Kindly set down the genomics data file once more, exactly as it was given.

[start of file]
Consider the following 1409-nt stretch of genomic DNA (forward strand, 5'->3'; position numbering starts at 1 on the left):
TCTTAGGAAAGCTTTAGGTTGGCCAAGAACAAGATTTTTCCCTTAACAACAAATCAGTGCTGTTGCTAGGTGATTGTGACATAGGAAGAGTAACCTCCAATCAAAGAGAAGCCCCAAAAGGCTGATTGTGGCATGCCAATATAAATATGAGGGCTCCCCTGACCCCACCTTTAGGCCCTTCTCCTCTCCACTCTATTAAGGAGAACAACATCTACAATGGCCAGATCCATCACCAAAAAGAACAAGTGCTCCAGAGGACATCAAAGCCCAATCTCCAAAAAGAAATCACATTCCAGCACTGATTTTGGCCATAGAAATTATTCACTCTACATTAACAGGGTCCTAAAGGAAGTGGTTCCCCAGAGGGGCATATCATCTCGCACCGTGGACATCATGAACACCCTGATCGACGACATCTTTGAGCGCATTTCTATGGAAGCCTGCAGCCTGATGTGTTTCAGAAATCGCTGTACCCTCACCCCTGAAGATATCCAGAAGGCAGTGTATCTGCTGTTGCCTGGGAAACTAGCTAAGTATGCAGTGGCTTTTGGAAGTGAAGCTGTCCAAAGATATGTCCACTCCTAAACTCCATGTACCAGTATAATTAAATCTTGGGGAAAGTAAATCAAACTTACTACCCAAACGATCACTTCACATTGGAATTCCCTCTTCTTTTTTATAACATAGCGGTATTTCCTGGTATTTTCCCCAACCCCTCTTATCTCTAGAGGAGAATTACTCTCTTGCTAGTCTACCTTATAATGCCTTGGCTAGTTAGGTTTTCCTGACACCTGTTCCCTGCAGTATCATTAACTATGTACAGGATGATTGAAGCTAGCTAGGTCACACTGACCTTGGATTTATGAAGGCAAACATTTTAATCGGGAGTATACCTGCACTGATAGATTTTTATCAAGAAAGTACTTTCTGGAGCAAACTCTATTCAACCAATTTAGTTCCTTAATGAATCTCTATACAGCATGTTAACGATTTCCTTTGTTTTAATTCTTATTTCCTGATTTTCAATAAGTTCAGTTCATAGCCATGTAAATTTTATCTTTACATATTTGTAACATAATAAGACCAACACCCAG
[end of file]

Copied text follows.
Consider the following 1409-nt stretch of genomic DNA (forward strand, 5'->3'; position numbering starts at 1 on the left):
TCTTAGGAAAGCTTTAGGTTGGCCAAGAACAAGATTTTTCCCTTAACAACAAATCAGTGCTGTTGCTAGGTGATTGTGACATAGGAAGAGTAACCTCCAATCAAAGAGAAGCCCCAAAAGGCTGATTGTGGCATGCCAATATAAATATGAGGGCTCCCCTGACCCCACCTTTAGGCCCTTCTCCTCTCCACTCTATTAAGGAGAACAACATCTACAATGGCCAGATCCATCACCAAAAAGAACAAGTGCTCCAGAGGACATCAAAGCCCAATCTCCAAAAAGAAATCACATTCCAGCACTGATTTTGGCCATAGAAATTATTCACTCTACATTAACAGGGTCCTAAAGGAAGTGGTTCCCCAGAGGGGCATATCATCTCGCACCGTGGACATCATGAACACCCTGATCGACGACATCTTTGAGCGCATTTCTATGGAAGCCTGCAGCCTGATGTGTTTCAGAAATCGCTGTACCCTCACCCCTGAAGATATCCAGAAGGCAGTGTATCTGCTGTTGCCTGGGAAACTAGCTAAGTATGCAGTGGCTTTTGGAAGTGAAGCTGTCCAAAGATATGTCCACTCCTAAACTCCATGTACCAGTATAATTAAATCTTGGGGAAAGTAAATCAAACTTACTACCCAAACGATCACTTCACATTGGAATTCCCTCTTCTTTTTTATAACATAGCGGTATTTCCTGGTATTTTCCCCAACCCCTCTTATCTCTAGAGGAGAATTACTCTCTTGCTAGTCTACCTTATAATGCCTTGGCTAGTTAGGTTTTCCTGACACCTGTTCCCTGCAGTATCATTAACTATGTACAGGATGATTGAAGCTAGCTAGGTCACACTGACCTTGGATTTATGAAGGCAAACATTTTAATCGGGAGTATACCTGCACTGATAGATTTTTATCAAGAAAGTACTTTCTGGAGCAAACTCTATTCAACCAATTTAGTTCCTTAATGAATCTCTATACAGCATGTTAACGATTTCCTTTGTTTTAATTCTTATTTCCTGATTTTCAATAAGTTCAGTTCATAGCCATGTAAATTTTATCTTTACATATTTGTAACATAATAAGACCAACACCCAG